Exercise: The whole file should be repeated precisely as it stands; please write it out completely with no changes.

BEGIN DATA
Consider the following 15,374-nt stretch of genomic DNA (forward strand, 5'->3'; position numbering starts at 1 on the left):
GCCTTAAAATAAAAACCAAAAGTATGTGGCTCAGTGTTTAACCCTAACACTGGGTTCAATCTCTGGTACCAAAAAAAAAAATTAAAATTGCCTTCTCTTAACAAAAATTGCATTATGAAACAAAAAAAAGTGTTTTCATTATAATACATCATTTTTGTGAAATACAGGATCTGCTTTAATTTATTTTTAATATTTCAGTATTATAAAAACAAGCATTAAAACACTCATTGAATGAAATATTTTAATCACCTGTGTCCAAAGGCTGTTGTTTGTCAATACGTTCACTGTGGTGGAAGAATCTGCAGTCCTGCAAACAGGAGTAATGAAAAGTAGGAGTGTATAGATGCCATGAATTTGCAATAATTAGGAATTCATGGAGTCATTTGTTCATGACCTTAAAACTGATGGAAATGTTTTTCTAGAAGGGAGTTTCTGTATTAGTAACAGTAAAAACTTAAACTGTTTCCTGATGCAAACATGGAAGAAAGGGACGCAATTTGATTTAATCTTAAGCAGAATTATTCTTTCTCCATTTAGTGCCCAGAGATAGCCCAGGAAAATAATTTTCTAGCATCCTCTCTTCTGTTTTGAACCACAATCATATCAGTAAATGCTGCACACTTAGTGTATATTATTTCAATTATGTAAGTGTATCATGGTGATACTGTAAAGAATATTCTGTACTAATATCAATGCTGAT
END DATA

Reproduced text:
Consider the following 15,374-nt stretch of genomic DNA (forward strand, 5'->3'; position numbering starts at 1 on the left):
GCCTTAAAATAAAAACCAAAAGTATGTGGCTCAGTGTTTAACCCTAACACTGGGTTCAATCTCTGGTACCAAAAAAAAAAATTAAAATTGCCTTCTCTTAACAAAAATTGCATTATGAAACAAAAAAAAGTGTTTTCATTATAATACATCATTTTTGTGAAATACAGGATCTGCTTTAATTTATTTTTAATATTTCAGTATTATAAAAACAAGCATTAAAACACTCATTGAATGAAATATTTTAATCACCTGTGTCCAAAGGCTGTTGTTTGTCAATACGTTCACTGTGGTGGAAGAATCTGCAGTCCTGCAAACAGGAGTAATGAAAAGTAGGAGTGTATAGATGCCATGAATTTGCAATAATTAGGAATTCATGGAGTCATTTGTTCATGACCTTAAAACTGATGGAAATGTTTTTCTAGAAGGGAGTTTCTGTATTAGTAACAGTAAAAACTTAAACTGTTTCCTGATGCAAACATGGAAGAAAGGGACGCAATTTGATTTAATCTTAAGCAGAATTATTCTTTCTCCATTTAGTGCCCAGAGATAGCCCAGGAAAATAATTTTCTAGCATCCTCTCTTCTGTTTTGAACCACAATCATATCAGTAAATGCTGCACACTTAGTGTATATTATTTCAATTATGTAAGTGTATCATGGTGATACTGTAAAGAATATTCTGTACTAATATCAATGCTGAT